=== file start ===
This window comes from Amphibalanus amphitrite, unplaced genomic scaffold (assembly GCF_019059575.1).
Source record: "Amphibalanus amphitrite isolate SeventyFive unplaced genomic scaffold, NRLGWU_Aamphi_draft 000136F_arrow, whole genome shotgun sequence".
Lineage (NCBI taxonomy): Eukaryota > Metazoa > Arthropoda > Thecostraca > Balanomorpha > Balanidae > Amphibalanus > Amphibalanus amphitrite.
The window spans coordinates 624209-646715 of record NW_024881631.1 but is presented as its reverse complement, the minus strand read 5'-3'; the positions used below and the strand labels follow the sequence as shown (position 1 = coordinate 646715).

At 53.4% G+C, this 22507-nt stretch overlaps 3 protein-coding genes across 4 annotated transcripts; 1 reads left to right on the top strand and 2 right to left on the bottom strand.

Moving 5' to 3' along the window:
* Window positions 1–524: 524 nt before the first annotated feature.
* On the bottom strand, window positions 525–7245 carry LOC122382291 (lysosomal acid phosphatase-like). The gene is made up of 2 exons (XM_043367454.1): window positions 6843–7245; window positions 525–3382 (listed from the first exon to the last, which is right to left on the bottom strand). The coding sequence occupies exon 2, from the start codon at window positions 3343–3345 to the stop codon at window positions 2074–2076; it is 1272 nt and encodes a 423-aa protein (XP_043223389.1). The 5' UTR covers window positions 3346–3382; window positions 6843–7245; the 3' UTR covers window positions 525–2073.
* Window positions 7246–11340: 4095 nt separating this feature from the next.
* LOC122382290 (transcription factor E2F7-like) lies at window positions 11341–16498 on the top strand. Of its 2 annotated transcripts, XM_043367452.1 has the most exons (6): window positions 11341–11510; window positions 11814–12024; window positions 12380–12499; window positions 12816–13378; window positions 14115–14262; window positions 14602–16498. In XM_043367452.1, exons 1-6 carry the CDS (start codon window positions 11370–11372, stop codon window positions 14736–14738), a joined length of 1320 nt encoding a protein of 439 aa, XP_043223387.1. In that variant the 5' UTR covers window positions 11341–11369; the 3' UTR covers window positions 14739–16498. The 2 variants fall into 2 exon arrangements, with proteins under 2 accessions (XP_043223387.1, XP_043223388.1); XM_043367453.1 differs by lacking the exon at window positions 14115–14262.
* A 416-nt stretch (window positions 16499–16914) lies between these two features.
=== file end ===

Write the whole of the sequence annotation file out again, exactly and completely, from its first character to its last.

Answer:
This window comes from Amphibalanus amphitrite, unplaced genomic scaffold (assembly GCF_019059575.1).
Source record: "Amphibalanus amphitrite isolate SeventyFive unplaced genomic scaffold, NRLGWU_Aamphi_draft 000136F_arrow, whole genome shotgun sequence".
Lineage (NCBI taxonomy): Eukaryota > Metazoa > Arthropoda > Thecostraca > Balanomorpha > Balanidae > Amphibalanus > Amphibalanus amphitrite.
The window spans coordinates 624209-646715 of record NW_024881631.1 but is presented as its reverse complement, the minus strand read 5'-3'; the positions used below and the strand labels follow the sequence as shown (position 1 = coordinate 646715).

At 53.4% G+C, this 22507-nt stretch overlaps 3 protein-coding genes across 4 annotated transcripts; 1 reads left to right on the top strand and 2 right to left on the bottom strand.

Moving 5' to 3' along the window:
* Window positions 1–524: 524 nt before the first annotated feature.
* On the bottom strand, window positions 525–7245 carry LOC122382291 (lysosomal acid phosphatase-like). The gene is made up of 2 exons (XM_043367454.1): window positions 6843–7245; window positions 525–3382 (listed from the first exon to the last, which is right to left on the bottom strand). The coding sequence occupies exon 2, from the start codon at window positions 3343–3345 to the stop codon at window positions 2074–2076; it is 1272 nt and encodes a 423-aa protein (XP_043223389.1). The 5' UTR covers window positions 3346–3382; window positions 6843–7245; the 3' UTR covers window positions 525–2073.
* Window positions 7246–11340: 4095 nt separating this feature from the next.
* LOC122382290 (transcription factor E2F7-like) lies at window positions 11341–16498 on the top strand. Of its 2 annotated transcripts, XM_043367452.1 has the most exons (6): window positions 11341–11510; window positions 11814–12024; window positions 12380–12499; window positions 12816–13378; window positions 14115–14262; window positions 14602–16498. In XM_043367452.1, exons 1-6 carry the CDS (start codon window positions 11370–11372, stop codon window positions 14736–14738), a joined length of 1320 nt encoding a protein of 439 aa, XP_043223387.1. In that variant the 5' UTR covers window positions 11341–11369; the 3' UTR covers window positions 14739–16498. The 2 variants fall into 2 exon arrangements, with proteins under 2 accessions (XP_043223387.1, XP_043223388.1); XM_043367453.1 differs by lacking the exon at window positions 14115–14262.
* A 416-nt stretch (window positions 16499–16914) lies between these two features.